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The U.S. needs to invest in training incumbent workers for an inclusive economic recovery

  ·   By Katie Brown and Katie Spiker
The U.S. needs to invest in training incumbent workers for an inclusive economic recovery

The pandemic has caused a major economic shift for businesses and workers. Countless companies have had to quickly upskill their workers, equipping them with the skills they need to pivot to digital or remote services.

As a result, the importance of efficiently and effectively training and onboarding workers with the right skills for the job has become an increasingly critical.

National Skills Coalition's latest report: It's Incumbent on U.S.: Leveraging federal policy to maximize investment in incumbent worker training and business’ pipeline development offers recommendations to Congress on how to address this pressing issue including:

  1. Creating a new Federal Incumbent Worker Training Fund under the Workforce Innovation and Opportunity Act (WIOA) to provide dedicated resources to states to fund partnerships between employers, education and training providers, and other stakeholders.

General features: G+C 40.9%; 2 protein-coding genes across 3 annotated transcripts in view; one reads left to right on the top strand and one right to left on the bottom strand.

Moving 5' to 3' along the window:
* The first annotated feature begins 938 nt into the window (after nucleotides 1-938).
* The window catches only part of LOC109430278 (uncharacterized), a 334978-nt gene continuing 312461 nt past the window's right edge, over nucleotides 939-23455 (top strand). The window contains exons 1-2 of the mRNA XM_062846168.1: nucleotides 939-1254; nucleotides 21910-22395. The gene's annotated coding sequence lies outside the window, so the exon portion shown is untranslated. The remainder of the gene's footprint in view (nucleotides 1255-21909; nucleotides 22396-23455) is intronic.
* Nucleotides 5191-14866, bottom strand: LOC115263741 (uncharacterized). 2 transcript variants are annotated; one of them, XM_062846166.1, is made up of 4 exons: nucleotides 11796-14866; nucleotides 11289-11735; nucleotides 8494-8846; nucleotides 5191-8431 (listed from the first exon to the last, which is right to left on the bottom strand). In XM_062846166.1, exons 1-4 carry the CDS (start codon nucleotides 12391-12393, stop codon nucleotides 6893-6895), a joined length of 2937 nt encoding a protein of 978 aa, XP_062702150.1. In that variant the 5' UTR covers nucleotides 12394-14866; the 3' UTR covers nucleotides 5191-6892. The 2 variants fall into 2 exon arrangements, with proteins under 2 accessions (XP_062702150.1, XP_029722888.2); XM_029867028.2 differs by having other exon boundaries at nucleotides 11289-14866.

2. Creating new "21st Century Extension Partnerships," aligning workforce and economic development strategies. These partnerships should provide technical assistance to small and medium-sized employers, coordinate funded training for businesses in the same industry, and efficiently encourage companies to adopt latest industry methods and technologies.

  3. Leveraging changes to the tax code to empower private investment in worker training for both new hires and the upskilling of existing workers.

Investing in incumbent workers is a critical layoff aversion strategy for small and mid-sized companies at a time of historic worker displacement and can be a path to better equity in the workforce.

The problem: Current economic and workforce development programs fail to support business engagement in training new or existing workers